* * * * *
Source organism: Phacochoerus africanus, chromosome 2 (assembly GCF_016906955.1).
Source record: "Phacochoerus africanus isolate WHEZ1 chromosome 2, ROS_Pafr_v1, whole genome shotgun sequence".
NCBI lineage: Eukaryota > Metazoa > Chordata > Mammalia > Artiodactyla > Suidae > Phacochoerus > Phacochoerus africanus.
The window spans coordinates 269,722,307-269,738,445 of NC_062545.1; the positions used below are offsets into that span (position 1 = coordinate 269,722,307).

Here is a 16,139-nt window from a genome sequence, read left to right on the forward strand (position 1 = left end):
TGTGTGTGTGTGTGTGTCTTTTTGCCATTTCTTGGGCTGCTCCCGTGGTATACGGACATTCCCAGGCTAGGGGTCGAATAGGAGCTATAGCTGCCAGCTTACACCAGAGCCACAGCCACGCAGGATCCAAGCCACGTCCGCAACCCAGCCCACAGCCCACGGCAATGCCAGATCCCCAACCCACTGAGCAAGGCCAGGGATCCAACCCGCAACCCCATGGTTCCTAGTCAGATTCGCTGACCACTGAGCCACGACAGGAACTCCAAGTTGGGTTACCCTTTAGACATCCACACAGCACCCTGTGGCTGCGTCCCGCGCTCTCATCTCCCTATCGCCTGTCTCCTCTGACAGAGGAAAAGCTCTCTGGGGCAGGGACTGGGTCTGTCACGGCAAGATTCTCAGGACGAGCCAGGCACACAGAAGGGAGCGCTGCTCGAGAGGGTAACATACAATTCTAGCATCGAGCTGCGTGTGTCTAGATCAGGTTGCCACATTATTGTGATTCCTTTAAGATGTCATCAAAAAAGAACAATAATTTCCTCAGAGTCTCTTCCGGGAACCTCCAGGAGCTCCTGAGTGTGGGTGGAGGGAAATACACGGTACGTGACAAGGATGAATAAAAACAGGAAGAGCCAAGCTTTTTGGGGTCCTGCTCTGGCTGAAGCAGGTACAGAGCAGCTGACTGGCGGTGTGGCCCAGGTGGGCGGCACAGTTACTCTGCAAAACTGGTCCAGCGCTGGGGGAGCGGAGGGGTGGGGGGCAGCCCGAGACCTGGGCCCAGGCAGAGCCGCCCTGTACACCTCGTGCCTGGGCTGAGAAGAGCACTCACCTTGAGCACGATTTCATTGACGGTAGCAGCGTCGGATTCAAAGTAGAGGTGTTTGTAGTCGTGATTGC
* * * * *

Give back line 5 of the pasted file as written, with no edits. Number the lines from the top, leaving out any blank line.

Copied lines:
Here is a 16,139-nt window from a genome sequence, read left to right on the forward strand (position 1 = left end):